In "A Valediction: Forbidding Mourning" the speaker encourages his lover to handle their upcoming separation bravely. The first six lines set up a comparison between the calm, dignified death of men who have lived good lives and the similarly dignified behavior which the speaker is hoping to see from his love.
The poem is structured as a set of conceits, or complex images that create logical equivalences between objects or situations that may, at first glance, seem very unlike one another. Metaphysical poets like John Donne are known for their extensive use of such comparisons, and since they are often expressed in long, grammatically complex sentences that stretch over several lines or even stanzas of the poem, they can be difficult to parse. When you encounter such conceits, try using strong punctuation marks, such as colons or semi-colons, to mark the divisions of thought; they often help to break the poetic argument into more manageable steps.
The poem's first stanza is comprised of one long clause ending in a colon, which signals the reader that the first stanza is one complete unit of thought. Indeed, in this case, it provides us with the first part of the comparison: a man close to death. Because he has been "virtuous" in life, he has nothing to fear in death and can face it so calmly and quietly that the friends around his bedside cannot even tell precisely when his breathing stops. The second stanza, beginning with "so," introduces the second part of the comparison. Just as the good man dies calmly, the speaker urges his lover to "make no noise" when they have to part. He wants her to avoid "sigh-tempests" and other melodramatic expressions of sorrow that the "laity" might use so that their love can be set apart as superior.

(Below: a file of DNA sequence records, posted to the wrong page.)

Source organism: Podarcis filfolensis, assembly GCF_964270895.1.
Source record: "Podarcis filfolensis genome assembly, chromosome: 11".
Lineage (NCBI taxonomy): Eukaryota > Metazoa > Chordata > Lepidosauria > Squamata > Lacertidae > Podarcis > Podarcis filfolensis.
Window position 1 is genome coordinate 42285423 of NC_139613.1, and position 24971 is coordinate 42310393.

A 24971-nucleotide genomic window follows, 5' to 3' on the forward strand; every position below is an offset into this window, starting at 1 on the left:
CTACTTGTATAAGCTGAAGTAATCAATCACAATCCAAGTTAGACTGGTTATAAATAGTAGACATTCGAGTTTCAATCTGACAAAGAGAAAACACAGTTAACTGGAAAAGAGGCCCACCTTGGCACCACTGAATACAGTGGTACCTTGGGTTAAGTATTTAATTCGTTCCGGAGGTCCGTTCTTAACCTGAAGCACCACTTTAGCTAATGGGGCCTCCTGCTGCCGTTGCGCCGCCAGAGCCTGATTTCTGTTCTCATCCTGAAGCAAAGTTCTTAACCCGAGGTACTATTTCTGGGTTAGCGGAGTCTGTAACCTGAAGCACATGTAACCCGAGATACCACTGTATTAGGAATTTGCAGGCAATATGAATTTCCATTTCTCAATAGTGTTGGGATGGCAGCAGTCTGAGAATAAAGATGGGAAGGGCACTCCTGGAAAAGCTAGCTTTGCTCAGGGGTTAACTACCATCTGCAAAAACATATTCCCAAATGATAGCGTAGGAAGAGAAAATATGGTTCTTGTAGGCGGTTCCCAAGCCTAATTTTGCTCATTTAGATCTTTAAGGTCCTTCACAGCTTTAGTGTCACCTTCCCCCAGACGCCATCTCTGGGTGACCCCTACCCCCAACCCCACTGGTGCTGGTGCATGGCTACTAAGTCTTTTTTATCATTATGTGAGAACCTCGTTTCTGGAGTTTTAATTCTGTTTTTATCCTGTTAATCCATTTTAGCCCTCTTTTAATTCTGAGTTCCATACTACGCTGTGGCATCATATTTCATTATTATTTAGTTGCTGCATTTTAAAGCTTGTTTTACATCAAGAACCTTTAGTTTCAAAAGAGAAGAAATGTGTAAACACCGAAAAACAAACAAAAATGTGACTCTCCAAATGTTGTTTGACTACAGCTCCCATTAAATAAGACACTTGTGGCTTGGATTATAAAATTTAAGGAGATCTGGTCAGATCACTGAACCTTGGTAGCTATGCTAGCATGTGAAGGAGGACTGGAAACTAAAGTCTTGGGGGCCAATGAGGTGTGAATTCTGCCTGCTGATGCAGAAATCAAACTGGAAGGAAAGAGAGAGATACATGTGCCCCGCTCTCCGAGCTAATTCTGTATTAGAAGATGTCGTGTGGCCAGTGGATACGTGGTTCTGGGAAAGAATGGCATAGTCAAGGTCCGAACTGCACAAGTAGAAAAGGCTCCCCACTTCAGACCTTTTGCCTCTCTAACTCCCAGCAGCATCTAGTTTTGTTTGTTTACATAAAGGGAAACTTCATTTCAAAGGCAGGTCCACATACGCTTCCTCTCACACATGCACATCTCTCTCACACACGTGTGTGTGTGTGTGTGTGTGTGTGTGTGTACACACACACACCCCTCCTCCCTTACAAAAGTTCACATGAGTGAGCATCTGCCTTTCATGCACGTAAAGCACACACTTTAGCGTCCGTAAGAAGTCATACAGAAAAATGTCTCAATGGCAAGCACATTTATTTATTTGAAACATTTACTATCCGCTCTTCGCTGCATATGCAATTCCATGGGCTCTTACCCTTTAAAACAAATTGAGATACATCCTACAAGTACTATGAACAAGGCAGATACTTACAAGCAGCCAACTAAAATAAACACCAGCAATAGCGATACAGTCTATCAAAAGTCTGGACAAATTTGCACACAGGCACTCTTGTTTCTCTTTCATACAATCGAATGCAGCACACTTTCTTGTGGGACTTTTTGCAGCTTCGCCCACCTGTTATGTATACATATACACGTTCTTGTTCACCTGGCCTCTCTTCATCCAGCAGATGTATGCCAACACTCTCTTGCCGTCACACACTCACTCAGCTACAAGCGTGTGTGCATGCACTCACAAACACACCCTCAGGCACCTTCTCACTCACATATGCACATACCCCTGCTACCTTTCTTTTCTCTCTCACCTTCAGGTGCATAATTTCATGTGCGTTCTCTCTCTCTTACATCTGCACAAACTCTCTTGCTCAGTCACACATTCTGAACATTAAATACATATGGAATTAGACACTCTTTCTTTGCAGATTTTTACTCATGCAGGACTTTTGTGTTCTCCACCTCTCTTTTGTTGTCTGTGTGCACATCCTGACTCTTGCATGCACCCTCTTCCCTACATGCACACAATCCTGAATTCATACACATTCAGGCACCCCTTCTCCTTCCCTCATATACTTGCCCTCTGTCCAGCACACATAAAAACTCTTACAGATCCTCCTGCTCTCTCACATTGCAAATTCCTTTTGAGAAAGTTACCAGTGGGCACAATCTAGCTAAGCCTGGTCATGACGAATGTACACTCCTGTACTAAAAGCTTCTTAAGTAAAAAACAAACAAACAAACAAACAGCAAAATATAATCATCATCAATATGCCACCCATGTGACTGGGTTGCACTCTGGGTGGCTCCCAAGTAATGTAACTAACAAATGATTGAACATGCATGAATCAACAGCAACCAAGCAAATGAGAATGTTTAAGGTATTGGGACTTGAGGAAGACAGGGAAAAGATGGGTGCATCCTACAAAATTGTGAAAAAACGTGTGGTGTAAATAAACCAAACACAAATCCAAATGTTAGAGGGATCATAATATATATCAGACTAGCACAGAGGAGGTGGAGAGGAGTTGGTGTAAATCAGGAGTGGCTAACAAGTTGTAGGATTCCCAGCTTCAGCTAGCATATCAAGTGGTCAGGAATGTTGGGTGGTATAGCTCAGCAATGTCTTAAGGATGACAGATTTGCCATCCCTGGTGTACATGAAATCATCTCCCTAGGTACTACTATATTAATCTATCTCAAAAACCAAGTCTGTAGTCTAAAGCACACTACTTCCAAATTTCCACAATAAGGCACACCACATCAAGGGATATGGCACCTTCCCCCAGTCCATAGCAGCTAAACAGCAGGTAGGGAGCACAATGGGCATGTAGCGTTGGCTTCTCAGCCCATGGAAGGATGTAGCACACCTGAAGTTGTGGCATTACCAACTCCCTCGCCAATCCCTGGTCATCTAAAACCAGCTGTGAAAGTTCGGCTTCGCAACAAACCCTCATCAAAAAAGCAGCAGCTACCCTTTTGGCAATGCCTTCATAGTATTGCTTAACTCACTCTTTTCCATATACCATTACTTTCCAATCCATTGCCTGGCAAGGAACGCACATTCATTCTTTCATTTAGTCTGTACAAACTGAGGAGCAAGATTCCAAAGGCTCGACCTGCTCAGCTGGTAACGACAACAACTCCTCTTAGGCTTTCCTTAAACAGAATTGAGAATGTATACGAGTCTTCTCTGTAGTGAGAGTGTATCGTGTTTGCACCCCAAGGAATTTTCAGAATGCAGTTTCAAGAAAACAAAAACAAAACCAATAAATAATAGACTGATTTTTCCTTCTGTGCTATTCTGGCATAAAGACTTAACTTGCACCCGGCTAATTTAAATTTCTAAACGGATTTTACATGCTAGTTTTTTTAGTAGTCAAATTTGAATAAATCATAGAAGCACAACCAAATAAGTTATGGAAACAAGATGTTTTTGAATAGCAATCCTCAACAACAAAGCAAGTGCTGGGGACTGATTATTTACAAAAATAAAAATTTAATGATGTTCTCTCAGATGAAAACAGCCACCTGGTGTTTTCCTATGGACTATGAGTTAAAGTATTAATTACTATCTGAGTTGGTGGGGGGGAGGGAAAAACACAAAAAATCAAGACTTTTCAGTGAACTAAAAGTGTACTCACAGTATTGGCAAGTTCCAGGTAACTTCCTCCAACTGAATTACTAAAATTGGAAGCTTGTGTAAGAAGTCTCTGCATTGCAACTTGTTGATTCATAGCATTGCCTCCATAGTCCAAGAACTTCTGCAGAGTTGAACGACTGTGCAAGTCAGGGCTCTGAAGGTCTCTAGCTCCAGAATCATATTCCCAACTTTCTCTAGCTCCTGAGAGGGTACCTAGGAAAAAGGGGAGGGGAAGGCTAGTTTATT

The conceit suggests a similarity between death and the parting of the lovers. While physical death results in permanent separation, the lovers' separation will only be temporary; but by comparing their situation to one that has even more serious consequences, the speaker aims to both conciliate and counsel his lover. The virtuous death brings religious considerations into the poem which are further strengthened by Donne's use of the words "laity" and "profanation" in lines 7-8. We are in sacred territory here, and by using this terminology to talk about their relationship, the speaker elevates it to the level of the holy. Having imparted this sacred character to their love, the speaker is able to compare himself and his lover to priests or special initiates whose superior understanding places them far above the "laity;" just as the virtuous man's quiet acceptance of death is a mark of his spiritual maturity, their ability to part from one another without vulgar expressions of overwrought sentimentality will be an outward sign of their love's transcendence.